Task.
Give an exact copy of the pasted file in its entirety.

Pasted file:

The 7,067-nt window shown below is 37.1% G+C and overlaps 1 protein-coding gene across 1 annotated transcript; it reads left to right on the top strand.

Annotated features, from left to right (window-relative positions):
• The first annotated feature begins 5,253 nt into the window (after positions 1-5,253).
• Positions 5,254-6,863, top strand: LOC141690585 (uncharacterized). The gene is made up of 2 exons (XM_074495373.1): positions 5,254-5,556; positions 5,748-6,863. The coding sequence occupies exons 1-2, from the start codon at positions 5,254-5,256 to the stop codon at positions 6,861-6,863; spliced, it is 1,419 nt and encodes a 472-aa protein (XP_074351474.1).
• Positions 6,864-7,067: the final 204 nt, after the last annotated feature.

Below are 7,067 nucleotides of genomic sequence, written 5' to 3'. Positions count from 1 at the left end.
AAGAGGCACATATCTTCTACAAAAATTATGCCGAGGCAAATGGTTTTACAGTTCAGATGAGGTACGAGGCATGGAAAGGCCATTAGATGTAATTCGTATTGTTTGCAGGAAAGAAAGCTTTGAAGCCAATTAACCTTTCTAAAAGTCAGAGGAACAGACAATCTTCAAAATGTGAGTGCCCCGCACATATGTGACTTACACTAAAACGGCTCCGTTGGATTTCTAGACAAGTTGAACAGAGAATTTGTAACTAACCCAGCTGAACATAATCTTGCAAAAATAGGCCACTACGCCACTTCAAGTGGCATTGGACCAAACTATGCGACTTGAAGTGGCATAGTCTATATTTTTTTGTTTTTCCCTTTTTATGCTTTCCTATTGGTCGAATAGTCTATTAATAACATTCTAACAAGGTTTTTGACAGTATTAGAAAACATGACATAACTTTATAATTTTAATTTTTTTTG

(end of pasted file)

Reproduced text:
The 7,067-nt window shown below is 37.1% G+C and overlaps 1 protein-coding gene across 1 annotated transcript; it reads left to right on the top strand.

Annotated features, from left to right (window-relative positions):
• The first annotated feature begins 5,253 nt into the window (after positions 1-5,253).
• Positions 5,254-6,863, top strand: LOC141690585 (uncharacterized). The gene is made up of 2 exons (XM_074495373.1): positions 5,254-5,556; positions 5,748-6,863. The coding sequence occupies exons 1-2, from the start codon at positions 5,254-5,256 to the stop codon at positions 6,861-6,863; spliced, it is 1,419 nt and encodes a 472-aa protein (XP_074351474.1).
• Positions 6,864-7,067: the final 204 nt, after the last annotated feature.

Below are 7,067 nucleotides of genomic sequence, written 5' to 3'. Positions count from 1 at the left end.
AAGAGGCACATATCTTCTACAAAAATTATGCCGAGGCAAATGGTTTTACAGTTCAGATGAGGTACGAGGCATGGAAAGGCCATTAGATGTAATTCGTATTGTTTGCAGGAAAGAAAGCTTTGAAGCCAATTAACCTTTCTAAAAGTCAGAGGAACAGACAATCTTCAAAATGTGAGTGCCCCGCACATATGTGACTTACACTAAAACGGCTCCGTTGGATTTCTAGACAAGTTGAACAGAGAATTTGTAACTAACCCAGCTGAACATAATCTTGCAAAAATAGGCCACTACGCCACTTCAAGTGGCATTGGACCAAACTATGCGACTTGAAGTGGCATAGTCTATATTTTTTTGTTTTTCCCTTTTTATGCTTTCCTATTGGTCGAATAGTCTATTAATAACATTCTAACAAGGTTTTTGACAGTATTAGAAAACATGACATAACTTTATAATTTTAATTTTTTTTG